• Exactly my argument! When you know vested interests are going to scupper you, why to bother even though it makes sense to build here. This is a terrible situation.

        • but we’re britain, too snobbish to let shipbuilders build ships for us. just like we won’t buy foreign even when it makes fiscal sense we keep building pointless opv’s and then say we’ll decommission some of the ones we already have.upgrading the rivers to light frigate corvette is another area where we can moan about not having enough ships while getting rid of the ones we have.its not the politicians, it just bad management and clarity of thought at the m.o.d i’m intruiged by the new damen corvettes 1o meters longer than a river 5 knots faster, 20 more crew, yet comes with a 76mm gun, two triple asw torpedo launchers,two quad anti air missile launchers. we should be fitting out the rivers to these specs, already a popular export design, calling them light frigates or corvettes. the best thing is that THEY ARE ALREADY BUILT! there 9 more ships for the cost of refitting and configuring some of the ones we already have. i an armchair admiral like mecan come up with stuff like this why not the m.o.d?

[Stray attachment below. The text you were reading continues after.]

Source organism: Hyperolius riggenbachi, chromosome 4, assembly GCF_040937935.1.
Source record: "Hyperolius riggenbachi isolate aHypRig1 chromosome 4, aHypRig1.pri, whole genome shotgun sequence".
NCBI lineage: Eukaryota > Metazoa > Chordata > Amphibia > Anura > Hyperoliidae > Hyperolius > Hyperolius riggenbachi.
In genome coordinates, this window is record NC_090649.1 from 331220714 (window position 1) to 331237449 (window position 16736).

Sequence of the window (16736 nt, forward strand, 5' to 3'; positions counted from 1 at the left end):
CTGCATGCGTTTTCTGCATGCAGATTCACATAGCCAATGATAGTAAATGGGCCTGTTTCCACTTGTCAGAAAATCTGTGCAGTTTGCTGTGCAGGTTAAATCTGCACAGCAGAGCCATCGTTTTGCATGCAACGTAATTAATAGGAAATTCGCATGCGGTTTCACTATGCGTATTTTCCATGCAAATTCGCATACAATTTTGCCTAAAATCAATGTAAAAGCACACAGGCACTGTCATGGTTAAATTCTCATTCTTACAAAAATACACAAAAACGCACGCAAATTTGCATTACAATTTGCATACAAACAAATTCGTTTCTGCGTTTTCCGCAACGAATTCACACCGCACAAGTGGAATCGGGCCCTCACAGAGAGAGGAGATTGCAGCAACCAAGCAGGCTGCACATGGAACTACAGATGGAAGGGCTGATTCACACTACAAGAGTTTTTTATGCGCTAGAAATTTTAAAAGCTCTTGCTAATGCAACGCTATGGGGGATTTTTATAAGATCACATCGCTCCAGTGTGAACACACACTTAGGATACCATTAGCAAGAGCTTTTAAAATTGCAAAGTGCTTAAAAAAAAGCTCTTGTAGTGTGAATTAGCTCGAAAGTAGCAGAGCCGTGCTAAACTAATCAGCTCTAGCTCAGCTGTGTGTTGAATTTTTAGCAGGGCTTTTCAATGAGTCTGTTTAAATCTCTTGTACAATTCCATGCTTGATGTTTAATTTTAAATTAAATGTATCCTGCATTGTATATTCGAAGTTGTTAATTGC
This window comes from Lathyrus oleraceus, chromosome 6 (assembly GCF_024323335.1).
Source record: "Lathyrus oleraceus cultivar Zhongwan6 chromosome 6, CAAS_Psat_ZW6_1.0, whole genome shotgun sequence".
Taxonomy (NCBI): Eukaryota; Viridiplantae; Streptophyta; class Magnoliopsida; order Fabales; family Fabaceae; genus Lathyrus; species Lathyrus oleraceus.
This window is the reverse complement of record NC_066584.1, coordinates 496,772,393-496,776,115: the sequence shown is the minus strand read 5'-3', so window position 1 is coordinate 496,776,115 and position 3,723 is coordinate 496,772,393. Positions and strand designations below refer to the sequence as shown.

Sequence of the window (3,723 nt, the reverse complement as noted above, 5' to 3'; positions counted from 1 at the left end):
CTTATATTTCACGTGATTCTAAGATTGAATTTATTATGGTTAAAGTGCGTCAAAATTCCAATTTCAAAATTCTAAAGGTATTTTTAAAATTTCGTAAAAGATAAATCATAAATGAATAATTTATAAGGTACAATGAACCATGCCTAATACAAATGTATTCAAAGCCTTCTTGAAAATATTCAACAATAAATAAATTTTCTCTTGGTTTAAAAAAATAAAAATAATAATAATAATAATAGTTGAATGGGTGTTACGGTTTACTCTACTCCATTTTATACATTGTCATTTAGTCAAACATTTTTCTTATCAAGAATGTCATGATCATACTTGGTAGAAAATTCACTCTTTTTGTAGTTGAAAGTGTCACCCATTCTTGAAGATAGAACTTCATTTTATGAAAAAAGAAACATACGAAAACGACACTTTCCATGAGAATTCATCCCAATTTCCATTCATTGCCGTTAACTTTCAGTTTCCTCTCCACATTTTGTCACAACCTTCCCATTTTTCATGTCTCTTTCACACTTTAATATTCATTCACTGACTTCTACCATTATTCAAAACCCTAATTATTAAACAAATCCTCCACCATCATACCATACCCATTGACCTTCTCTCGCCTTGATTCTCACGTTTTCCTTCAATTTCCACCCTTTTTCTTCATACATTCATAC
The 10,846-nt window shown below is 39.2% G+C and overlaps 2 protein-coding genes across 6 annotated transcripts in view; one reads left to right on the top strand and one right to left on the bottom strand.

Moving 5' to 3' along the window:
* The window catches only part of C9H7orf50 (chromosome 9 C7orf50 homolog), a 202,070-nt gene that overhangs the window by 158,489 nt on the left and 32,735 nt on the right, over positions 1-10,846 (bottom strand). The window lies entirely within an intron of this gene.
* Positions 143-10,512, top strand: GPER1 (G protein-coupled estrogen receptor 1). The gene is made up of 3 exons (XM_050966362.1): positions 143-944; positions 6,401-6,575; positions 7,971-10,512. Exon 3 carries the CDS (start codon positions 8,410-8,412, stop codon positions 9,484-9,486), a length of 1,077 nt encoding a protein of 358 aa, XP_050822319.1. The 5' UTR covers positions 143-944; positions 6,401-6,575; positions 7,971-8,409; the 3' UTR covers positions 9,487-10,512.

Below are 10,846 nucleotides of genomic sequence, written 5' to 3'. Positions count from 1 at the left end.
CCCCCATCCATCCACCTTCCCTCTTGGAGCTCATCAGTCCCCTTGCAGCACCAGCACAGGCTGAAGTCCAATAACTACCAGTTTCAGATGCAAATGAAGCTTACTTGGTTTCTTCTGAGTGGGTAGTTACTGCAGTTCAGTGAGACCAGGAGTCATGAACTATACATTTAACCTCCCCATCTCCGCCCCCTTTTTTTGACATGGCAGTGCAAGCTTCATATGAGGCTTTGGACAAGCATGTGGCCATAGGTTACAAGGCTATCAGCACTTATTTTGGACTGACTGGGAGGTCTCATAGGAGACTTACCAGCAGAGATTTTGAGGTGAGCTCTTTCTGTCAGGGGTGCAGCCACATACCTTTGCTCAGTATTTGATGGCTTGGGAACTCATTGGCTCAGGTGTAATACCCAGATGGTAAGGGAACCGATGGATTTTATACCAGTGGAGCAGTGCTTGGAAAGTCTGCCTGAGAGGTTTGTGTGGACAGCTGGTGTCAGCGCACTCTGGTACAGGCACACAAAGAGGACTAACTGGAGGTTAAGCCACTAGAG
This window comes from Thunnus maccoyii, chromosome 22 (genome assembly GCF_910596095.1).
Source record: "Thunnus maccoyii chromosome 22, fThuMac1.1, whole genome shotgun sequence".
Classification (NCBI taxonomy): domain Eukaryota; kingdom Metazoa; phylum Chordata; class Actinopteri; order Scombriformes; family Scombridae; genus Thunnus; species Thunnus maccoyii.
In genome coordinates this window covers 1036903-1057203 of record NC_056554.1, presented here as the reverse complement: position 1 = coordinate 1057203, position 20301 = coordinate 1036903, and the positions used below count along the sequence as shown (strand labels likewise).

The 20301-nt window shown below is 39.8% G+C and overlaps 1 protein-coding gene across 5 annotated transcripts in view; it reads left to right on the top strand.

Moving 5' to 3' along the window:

10. I certainly don’t disagree with the last paragraph.